Exploring Creation with Mathematics is a relatively new math series from Apologia. Level 1 through Level 5 (for grades one through five) are available, and Level 6 is still under development. These courses were designed for Christian homeschoolers although the Christian content is almost completely isolated into the “Seeing Our Creator in..." introductory pages at the beginning of each unit.
The courses utilize hands-on activities to introduce new concepts, worksheets for students to practice concepts, games to enhance learning, and end-of-unit projects that involve many concepts learned in that unit. There is a strong emphasis on mastering both math facts and conceptual understanding. The courses link mathematical concepts to the real world, primarily through word problems. And each title is visually connected to a science theme with icons and illustrations such as those related to insects in Level 3.
Each course has a large, plastic-spiral-bound, consumable student textbook that is the primary resource for both student and teacher. It contains both the text and the worksheets. The Teaching Guide & Answer Key for each course is also essential. Teaching Guides are available as softcover printed books or as ebooks in Kindle and Apple ebook formats.
An added bonus with each course is a password to a dedicated Book Extras web page with additional helpful tools such as printable pages for games and activities and links to helpful websites. (Many of these pages are also at the back of the Teaching Guide.) Book Extras access information is in the front of each student textbook in the course instructions.
The student textbooks arrange each course into five to seven units. Each unit is divided into chapters, and each chapter has a number of lessons. These courses each have just over 100 lessons (up to 116 in Level 5), and one or two additional days are scheduled as project days at the end of most units. The teaching guides have optional lesson-plan charts showing lessons for four days per week. The intent is for students to complete one lesson per day, ending most units with a project day.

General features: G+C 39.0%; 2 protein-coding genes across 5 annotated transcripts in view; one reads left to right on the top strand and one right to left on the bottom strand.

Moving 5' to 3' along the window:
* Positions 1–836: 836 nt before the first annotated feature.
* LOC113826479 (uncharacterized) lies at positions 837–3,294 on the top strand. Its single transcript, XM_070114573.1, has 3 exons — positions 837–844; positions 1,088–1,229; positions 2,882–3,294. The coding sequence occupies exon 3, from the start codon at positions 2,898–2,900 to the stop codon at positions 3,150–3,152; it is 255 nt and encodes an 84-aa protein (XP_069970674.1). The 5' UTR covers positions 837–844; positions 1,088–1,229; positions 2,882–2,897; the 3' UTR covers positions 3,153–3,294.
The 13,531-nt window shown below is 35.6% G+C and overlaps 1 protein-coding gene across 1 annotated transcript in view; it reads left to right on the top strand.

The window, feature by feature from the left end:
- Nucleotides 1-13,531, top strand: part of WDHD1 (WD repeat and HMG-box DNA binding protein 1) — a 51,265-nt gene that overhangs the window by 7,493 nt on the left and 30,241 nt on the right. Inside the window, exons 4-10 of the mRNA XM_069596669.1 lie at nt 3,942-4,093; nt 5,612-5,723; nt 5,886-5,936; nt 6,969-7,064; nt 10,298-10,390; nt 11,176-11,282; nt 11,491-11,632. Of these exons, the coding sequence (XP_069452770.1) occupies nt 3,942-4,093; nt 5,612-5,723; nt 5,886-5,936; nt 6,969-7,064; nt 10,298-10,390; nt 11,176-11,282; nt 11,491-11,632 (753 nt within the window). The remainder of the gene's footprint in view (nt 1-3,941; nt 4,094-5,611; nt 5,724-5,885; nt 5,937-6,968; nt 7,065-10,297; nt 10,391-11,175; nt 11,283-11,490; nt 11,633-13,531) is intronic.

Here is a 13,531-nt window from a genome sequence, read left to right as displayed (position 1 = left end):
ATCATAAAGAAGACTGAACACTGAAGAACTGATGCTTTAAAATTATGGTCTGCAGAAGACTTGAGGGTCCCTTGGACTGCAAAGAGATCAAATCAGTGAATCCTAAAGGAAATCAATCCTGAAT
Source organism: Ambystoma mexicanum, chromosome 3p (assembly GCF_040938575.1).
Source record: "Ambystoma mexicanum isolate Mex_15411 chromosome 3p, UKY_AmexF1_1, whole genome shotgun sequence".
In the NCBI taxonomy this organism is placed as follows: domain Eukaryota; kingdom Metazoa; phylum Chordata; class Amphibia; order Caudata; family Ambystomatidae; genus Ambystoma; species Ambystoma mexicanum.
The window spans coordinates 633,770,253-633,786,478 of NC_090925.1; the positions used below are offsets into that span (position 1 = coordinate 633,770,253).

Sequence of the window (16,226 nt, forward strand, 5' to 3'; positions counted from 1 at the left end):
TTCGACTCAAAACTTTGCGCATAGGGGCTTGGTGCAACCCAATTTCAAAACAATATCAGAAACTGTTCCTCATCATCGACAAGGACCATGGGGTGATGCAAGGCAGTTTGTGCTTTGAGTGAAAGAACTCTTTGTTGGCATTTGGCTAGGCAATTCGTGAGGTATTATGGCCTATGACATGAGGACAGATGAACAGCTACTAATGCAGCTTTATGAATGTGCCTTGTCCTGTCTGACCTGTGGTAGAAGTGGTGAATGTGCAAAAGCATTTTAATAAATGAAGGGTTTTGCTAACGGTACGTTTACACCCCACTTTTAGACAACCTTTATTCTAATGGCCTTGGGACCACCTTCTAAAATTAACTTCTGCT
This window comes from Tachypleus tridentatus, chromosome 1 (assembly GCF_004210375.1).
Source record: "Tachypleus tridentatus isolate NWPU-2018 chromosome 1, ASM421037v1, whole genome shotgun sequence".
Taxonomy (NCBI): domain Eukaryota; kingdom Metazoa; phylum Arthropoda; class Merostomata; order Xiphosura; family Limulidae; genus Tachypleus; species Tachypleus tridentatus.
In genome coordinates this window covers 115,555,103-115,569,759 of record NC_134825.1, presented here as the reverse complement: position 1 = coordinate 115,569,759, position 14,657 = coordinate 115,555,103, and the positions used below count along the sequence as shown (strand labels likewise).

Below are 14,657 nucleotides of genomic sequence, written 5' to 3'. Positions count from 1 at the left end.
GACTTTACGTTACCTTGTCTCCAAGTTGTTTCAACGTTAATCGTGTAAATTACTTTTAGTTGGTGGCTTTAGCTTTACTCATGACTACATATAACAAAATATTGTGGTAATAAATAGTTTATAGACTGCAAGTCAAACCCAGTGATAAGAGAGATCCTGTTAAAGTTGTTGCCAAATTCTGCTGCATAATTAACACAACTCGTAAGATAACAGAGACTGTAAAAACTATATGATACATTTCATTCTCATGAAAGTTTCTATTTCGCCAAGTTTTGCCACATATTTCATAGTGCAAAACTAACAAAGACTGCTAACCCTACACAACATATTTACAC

Most days begin with a five-to-ten minute Daily Skills Practice that reviews concepts previously taught. For instance, in the fourth unit of Level 2 (which teaches addition and subtraction with three-digit numbers), the skill practice is for counting coins and telling time, the concepts that were taught in the third unit. The teaching guide lists games and activities that can be used for Daily Skills Practice. For some units, students will do only one type of skill practice each day, although the level of difficulty might gradually increase from day to day. Other units have more than one type of skill practice.
The lesson itself is taught from the student book which is printed in full color with lots of images. In the primary grades, parents can read the text aloud and guide students through the activities or written work in the student book. All of the books are written in a conversational style directly to students, so they can work independently as soon as they can read and understand the lesson material.
These courses use concrete, representational, and abstract instruction. That means that new concepts are introduced with concrete objects, they are taught again with visual representations (images), and then students learn concepts abstractly using numbers and mathematical symbols. That’s the overarching approach, but lessons don’t always use the steps in that order. For instance, Lesson 15 in Level 2 is about place value. Students use base ten blocks to model three-digit numbers (concrete). They use the numbers 3, 6, and 7 to write their own 3-digit number (abstract). They model their number with base ten blocks (connecting the abstract to the concrete). And they draw a picture to show the base ten blocks for their number (connecting representational to the abstract).
After instruction, these courses continue to use many different activities to ensure both conceptual understanding and mastery of the math facts, including many that are hands-on. Some of the hands-on resources used are ten frames (grids of ten squares on paper), LEGO® bricks, linking cubes, base ten blocks, dominoes, playing cards, dice, counters or beans, and play dough (recipe included). You will also use many grocery store, household, and craft resources like foam cups, M&M’s®, coins, dot stickers, brads, beads, poster board, pipe cleaners, colored pencils, tape, and glue. There are separate supply lists for each unit within the teaching guides, as well as a comprehensive list at the end of each guide.